UW Oshkosh has suspended the academic title change process for the school year, which will affect academic staff, according to Chancellor Andrew Leavitt.
Academic staff can request a title change if they feel their current assigned title does not adequately match their job description or the scope measure does not match up with the job they have.
Leavitt, who said the suspension of title changes will save the University roughly between 70,000 to 100,000 dollars, said the decision to suspend the process came from the University’s current financial crisis following falling enrollment rates and larger graduating classes leaving UWO.
“This year we simply don’t have a choice because of the financial situation we’re in, and what we’re trying to do is preserve every resource we can,” Leavitt said.
Leavitt explained how the suspension will only affect the academic staff of the University, not all faculty.
“The suspension of the titling process only affects academic staff, so University staff are not involved in it nor our faculty,” Leavitt said. “The progression that they would normally experience through promotion from assistant to associate to full-time will move forward like it always has. Clearly this is something we’d prefer not to do in, and I don’t think it necessarily impacts our ability to recruit academic staff, but certainly it does impact our ability to retain academic staff.”
Leavitt said the University will still comply with a pay-plan which deals with all campus staff evaluations and compensation based on those evaluations.
“What you need to understand about the pay-plan is that the legislature only provides two-thirds of the costs of the pay-plan. We are to find the other one-third of the costs of the pay-plan and the rationale for that,” Leavitt said. “Historically we’ve been able to raise tuition to makeup that one-third, but our tuition has been flat for five years.”
Leavitt said the ability to keep academic staff at UWO ties into being able to fund the rest of the pay-plan.
“That last third is almost a million dollars, so we do have to find that internally because I think that would have a direct impact on the overall morale of the campus,” Leavitt said. “It would certainly impact the ability to recruit people into this place if we were to fail to fully fund the pay-plan.”
Leavitt said in order to see any sort of monetary compensation, staff will have to meet certain levels of job performance.
“To be eligible for a compensation increase through this pay-plan, you must be a solid performer,” Leavitt said.
Leavitt said there are higher levels of merit the academic staff can reach, but there will only be a small number of people.
“At the highest level of merit, it will impact fewer than ten percent of the employees,” Leavitt said. “You want the most meritorious people to get the highest raises.”
Leavitt said he has been in contact with the academic staff through their shared governance to listen to their feedback.
“I met with the leader of the senate of academic staff and have explained the situation,” Leavitt said. “They are understandably concerned and have voiced their concerns about this issue of morale and equity. They want to make sure that academic staff members are treated fairly.”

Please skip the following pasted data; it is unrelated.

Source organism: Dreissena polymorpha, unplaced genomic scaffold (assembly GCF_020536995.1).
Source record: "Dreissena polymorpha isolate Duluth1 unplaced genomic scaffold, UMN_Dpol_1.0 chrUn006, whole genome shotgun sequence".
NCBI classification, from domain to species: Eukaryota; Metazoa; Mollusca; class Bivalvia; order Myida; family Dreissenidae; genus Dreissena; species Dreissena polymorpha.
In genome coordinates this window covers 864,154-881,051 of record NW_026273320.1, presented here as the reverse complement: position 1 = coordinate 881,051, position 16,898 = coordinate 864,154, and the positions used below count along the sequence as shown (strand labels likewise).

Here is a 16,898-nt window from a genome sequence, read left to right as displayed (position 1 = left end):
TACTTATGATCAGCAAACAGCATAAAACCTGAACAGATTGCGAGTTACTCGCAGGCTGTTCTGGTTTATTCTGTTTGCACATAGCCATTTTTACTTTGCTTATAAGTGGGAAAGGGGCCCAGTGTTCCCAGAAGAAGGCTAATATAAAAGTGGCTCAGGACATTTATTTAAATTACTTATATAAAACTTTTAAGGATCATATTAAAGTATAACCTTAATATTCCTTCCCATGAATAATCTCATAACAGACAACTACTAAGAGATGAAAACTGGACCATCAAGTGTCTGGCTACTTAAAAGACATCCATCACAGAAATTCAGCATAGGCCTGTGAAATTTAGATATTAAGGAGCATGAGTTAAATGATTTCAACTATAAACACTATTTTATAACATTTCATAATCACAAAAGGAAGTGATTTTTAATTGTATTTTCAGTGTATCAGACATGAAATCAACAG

Leavitt said the academic staff will be involved with the restructuring of the academic title change over the course of this year.
“They are understanding of the process that we have to embark upon,” Leavitt said. “One of the things they are going to do this year is they want to look at the process itself to see what improvements they can make to make sure the process is doing what we’d hope it should be doing.”
Interim Provost and Vice Chancellor of Academic Affairs John Koker said he will be a part of the process that will look to restructure the title change process.
“I will convene a team to review current and perhaps propose a new policy and procedure,” Koker said. “This group will consist of representatives from shared governance groups.”
Koker said the University is looking to bring forward a process that allows more feedback input from the administrative staff.
“A process that includes the deans and unit heads and allows them to recommend academic staff for career progression,” Koker said.
Academic Department Associate Cindy Schultz said this suspension is sending a ripple of change through all employee groups on campus.
“I know that they are working on title change across all employee groups in an effort to better describe what it is that we’re doing,” Schultz said. “I think all in all it’s a good thing and I hope that maybe there will be a monetary reward at the end once people’s jobs are truly titled what they need to be.”
Schultz said the suspension affects colleagues she works with in the journalism department and is the result of lack of interest in higher education at the state level.
“It does impact some of our adjunct or academic staff here within the journalism department,” Schultz said. “I think a lot of it goes back to our state budget and our state not valuing higher education as it should be.”
Schultz said she’s aware of what’s going on with the title change suspension due to her involvement with shared governance and expressed feeling frustrated along with the academic staff.
“I’m sure it’s very frustrating for that employee group especially,” Schultz said. “I worry that they’re going to get out of a round of increases within salary.”
Koker said the suspension gives the University a chance to reflect on what needs to be done to fix the current deficit.
“As we consider other options we need to work on a budget that includes funding for academic staff career progression,” Koker said. “This pause allows us to do that.”